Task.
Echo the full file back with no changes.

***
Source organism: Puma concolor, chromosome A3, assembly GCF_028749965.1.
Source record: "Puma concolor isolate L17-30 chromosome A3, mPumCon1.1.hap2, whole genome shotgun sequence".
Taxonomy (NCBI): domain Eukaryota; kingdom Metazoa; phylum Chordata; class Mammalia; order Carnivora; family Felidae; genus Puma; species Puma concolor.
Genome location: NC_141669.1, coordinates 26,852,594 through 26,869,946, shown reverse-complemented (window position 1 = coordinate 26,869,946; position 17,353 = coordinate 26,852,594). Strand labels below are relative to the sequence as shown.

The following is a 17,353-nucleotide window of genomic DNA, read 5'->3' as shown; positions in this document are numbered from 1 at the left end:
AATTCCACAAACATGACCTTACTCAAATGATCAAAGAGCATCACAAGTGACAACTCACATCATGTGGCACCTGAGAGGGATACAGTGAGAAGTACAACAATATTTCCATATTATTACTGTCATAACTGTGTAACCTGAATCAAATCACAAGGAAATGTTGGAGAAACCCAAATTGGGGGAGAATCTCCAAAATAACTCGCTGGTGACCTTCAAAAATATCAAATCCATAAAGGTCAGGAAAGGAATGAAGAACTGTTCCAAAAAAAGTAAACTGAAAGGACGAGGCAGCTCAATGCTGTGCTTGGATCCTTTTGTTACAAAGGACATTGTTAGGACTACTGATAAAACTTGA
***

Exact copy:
Source organism: Puma concolor, chromosome A3, assembly GCF_028749965.1.
Source record: "Puma concolor isolate L17-30 chromosome A3, mPumCon1.1.hap2, whole genome shotgun sequence".
Taxonomy (NCBI): domain Eukaryota; kingdom Metazoa; phylum Chordata; class Mammalia; order Carnivora; family Felidae; genus Puma; species Puma concolor.
Genome location: NC_141669.1, coordinates 26,852,594 through 26,869,946, shown reverse-complemented (window position 1 = coordinate 26,869,946; position 17,353 = coordinate 26,852,594). Strand labels below are relative to the sequence as shown.

The following is a 17,353-nucleotide window of genomic DNA, read 5'->3' as shown; positions in this document are numbered from 1 at the left end:
AATTCCACAAACATGACCTTACTCAAATGATCAAAGAGCATCACAAGTGACAACTCACATCATGTGGCACCTGAGAGGGATACAGTGAGAAGTACAACAATATTTCCATATTATTACTGTCATAACTGTGTAACCTGAATCAAATCACAAGGAAATGTTGGAGAAACCCAAATTGGGGGAGAATCTCCAAAATAACTCGCTGGTGACCTTCAAAAATATCAAATCCATAAAGGTCAGGAAAGGAATGAAGAACTGTTCCAAAAAAAGTAAACTGAAAGGACGAGGCAGCTCAATGCTGTGCTTGGATCCTTTTGTTACAAAGGACATTGTTAGGACTACTGATAAAACTTGA